The Latest on Southeast Asia: A New Offensive in Myanmar & the UN Special Rapporteur Report

The United Nations on June 27 released a report revealing that the Myanmar junta is still capable of acquiring new military equipment from abroad despite broad sanctions and restrictions. Between March 2023 and 2024, the junta acquired $253 million worth of weapons, dual-use technologies, and manufacturing equipment with the aid of international banks. After Singapore cracked down on such transactions last year, exports from Singapore were slashed from $110 million to $10 million. Singaporean banks, once key facilitators for Myanmar’s military procurements, have largely been supplanted by Thai banks. 

The Myanmar Central Bank on June 30 denied the report’s findings, claiming that they are counterproductive to the interests of Myanmar civilians and harmful to the country’s international standing. The country’s ever-dwindling international support and rapidly deteriorating economic situation present a looming threat to the already unsteady military junta, which continues to lose ground to resistance forces throughout the country. Fighting continues throughout Myanmar as ethnic armed groups consolidate their gains and push back on junta positions. 

On June 24, the Ta’ang National Liberation Army (TNLA) and its allies captured 24 junta military bases in Shan State and the upper Mandalay region as the first step in a new campaign the group is framing as a continuation of last October’s wildly successful Operation 1027. The new offensive, initially launched near the border of Mandalay Region in northern Shan state, was in response to what the TNLA perceives as repeated violations of a China-brokered ceasefire deal made earlier this year, giving way to renewed hostilities with junta forces.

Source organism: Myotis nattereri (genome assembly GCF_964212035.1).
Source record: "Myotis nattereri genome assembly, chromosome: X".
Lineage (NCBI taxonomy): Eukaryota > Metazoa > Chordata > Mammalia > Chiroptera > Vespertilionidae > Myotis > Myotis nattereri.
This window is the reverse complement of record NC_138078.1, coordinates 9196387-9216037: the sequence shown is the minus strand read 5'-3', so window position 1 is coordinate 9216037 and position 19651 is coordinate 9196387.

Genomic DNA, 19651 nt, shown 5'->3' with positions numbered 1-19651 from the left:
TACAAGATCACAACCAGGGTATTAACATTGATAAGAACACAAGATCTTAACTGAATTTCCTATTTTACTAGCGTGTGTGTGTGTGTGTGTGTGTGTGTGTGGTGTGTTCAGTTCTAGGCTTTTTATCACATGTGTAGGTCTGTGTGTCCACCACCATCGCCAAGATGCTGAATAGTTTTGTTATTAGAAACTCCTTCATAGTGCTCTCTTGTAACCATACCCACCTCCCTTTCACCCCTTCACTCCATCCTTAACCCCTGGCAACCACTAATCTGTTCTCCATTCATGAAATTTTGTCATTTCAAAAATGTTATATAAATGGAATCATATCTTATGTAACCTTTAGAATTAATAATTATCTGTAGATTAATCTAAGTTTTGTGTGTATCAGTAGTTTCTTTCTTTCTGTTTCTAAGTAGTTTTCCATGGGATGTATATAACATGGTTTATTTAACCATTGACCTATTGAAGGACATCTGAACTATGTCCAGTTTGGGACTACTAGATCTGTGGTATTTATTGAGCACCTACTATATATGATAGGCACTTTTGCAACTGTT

Fighting in Chin State has also intensified as the Chin Brotherhood group attempts to push out junta forces from the region, prompting concern in neighboring India. On June 26, Indian foreign affairs minister Subrahmanyam Jaishankar met with his junta counterpart Than Shwe in Delhi to express India’s deep concern over the instability in Myanmar. Jaishankar sought a commitment from the junta to protect India’s ongoing projects in Myanmar and urged the regime to move toward a democratic transition. This was India’s first meeting with a senior member of the junta since the 2021 coup. 

Amid the junta’s worsening position, it is in its best interest to maintain the few foreign relationships that it has. On June 28, Myanmar sent former president Thein Sein to an event commemorating the 70th anniversary of the Declaration of Five Principles of Peaceful Co-Existence in Beijing. In one of the first high-level Myanmar visits to China, Thein Sein met with Chinese foreign minister Wang Yi, ostensibly to discuss the principles of co-existence. Analysts speculate, however, that Thein Sein was sent to Beijing to advocate for the junta as Operation 1027 restarts.

Japhet Quitzon is a Research Associate for the Southeast Asia Program and the Asia Maritime Transparency Initiative at the Center for Strategic and International Studies (CSIS) in Washington, D.C.

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